Corinna Dan,

Every year, 25,000 women with chronic hepatitis B infection give birth, according to the Centers for Disease Control and Prevention (CDC). They are a subset of the estimated 700,000 to 1.4 million people chronically infected with hepatitis B virus in the U.S., but merit our special attention because of the risk of perinatal hepatitis B infection, which occurs when the virus is transmitted from a mother to her infant. Although such transmission is completely preventable, an estimated 952 infants in the U.S. were infected perinatally in 2009, the most recent year for which estimates are available.

Given the relatively small, yet stubbornly persistent number of perinatal hepatitis B infections in the U.S., the national Viral Hepatitis Action Plan (Action Plan) set as one of its overarching goals the elimination of perinatal hepatitis B transmission in the U.S. by 2020. The steady annual number of perinatal hepatitis B cases is particularly concerning because approximately 90% of HBV-infected newborns develop chronic infection; up to 25% of these children will die of cirrhosis, liver failure, or liver cancer later in life.

A key to achieving that goal is ensuring that all pregnant women are tested for hepatitis B so that appropriate interventions can be taken upon the birth of the infant to a mother who tests positive for chronic hepatitis B infection–specifically, the provision of post-exposure prophylaxis (i.e., hepatitis B immune globulin and hepatitis B vaccine) to all infants born to HBV-infected women.

Fortunately, according to a 2014 CDC analysis, over 96% of all pregnant women in the U.S. are tested for hepatitis B infection as a standard part of their prenatal care. So a high percentage of mothers who could potentially transmit the virus to their newborns are detected. An estimated 70 percent of women chronically infected with hepatitis B were born in Asia, the Pacific Islands, or Africa, regions with the highest prevalence of hepatitis B infection worldwide.  Access to this important screening may now be enhanced since it is among the Preventive Services that health plans are required to cover without charging a co-pay under the Affordable Care Act.

But that screening test is only the first step in preventing perinatal transmission of hepatitis B. Mothers who test positive need to be provided with case management services to ensure that they and their newborns receive the proper monitoring and services to prevent transmission. These services are available in all states through the CDC-supported Perinatal Hepatitis B Prevention Program. However, these programs only see fewer than half of the expected number of births to mothers who are infected with HBV. Given this gap in identification of births despite high rates of maternal testing, if we are to achieve the goal of eliminating transmission of hepatitis B from mother to child in the U.S., it is vital that we sharpen the focus of our efforts on expectant mothers who test positive for HBV.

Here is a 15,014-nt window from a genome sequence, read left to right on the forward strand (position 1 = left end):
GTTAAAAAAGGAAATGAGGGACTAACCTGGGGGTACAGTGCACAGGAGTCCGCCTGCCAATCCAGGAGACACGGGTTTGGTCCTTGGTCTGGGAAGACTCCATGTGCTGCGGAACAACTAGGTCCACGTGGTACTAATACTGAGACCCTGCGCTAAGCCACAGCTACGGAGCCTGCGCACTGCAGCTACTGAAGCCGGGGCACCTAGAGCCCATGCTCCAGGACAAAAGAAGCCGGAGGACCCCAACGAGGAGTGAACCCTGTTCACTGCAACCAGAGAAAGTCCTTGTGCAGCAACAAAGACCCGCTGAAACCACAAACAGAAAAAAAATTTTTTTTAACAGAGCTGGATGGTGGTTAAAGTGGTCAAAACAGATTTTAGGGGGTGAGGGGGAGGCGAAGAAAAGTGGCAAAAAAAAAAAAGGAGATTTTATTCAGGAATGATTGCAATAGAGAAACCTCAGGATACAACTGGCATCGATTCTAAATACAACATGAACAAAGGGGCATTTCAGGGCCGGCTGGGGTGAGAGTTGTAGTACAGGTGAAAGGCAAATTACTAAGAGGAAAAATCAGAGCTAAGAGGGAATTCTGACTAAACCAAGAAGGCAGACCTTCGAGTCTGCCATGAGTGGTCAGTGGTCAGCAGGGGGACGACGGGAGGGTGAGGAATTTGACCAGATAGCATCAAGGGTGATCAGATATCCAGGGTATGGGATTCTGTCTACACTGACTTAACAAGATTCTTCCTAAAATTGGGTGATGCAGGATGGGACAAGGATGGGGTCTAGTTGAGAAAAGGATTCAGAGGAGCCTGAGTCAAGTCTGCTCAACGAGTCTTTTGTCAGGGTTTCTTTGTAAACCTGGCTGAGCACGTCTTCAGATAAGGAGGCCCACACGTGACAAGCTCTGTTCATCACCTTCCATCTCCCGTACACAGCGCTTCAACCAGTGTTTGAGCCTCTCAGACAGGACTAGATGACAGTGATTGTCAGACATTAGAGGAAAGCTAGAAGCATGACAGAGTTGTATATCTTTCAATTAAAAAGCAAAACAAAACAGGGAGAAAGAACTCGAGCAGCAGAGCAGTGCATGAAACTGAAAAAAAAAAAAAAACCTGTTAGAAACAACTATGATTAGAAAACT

Healthcare providers are critical to this effort. So, during this week that we celebrate both Mother’s Day and National Women’s Health Week as well as May’s observance of Hepatitis Awareness Month, it seems timely to call on all stakeholders with an interest in achieving this national goal of eliminating perinatal hepatitis B transmission to raise awareness among healthcare providers and others who provide services to pregnant women about important steps they can take to help us realize this life-saving national goal:

  • Ensure all expectant mothers receive hepatitis B screening,
  • Refer women who screen positive for chronic hepatitis B to:
    • The CDC-supported Perinatal Hepatitis B Prevention Program in the state health department for infant case management services and
    • A liver or infectious disease specialist to ensure appropriate management and consideration for treatment.

By sharpening our focus on these actions that can prevent perinatal hepatitis B transmission, we can improve the overall quality of health care for women with chronic hepatitis B and move closer toward the goal of eliminating perinatal hepatitis B transmission in the United States.

Corinna Dan, RN, MPH, is the viral hepatitis policy advisor in the Office of HIV/AIDS and Infectious Disease Policy at the U.S. Department of Health and Human Services (HHS). This article was originally published on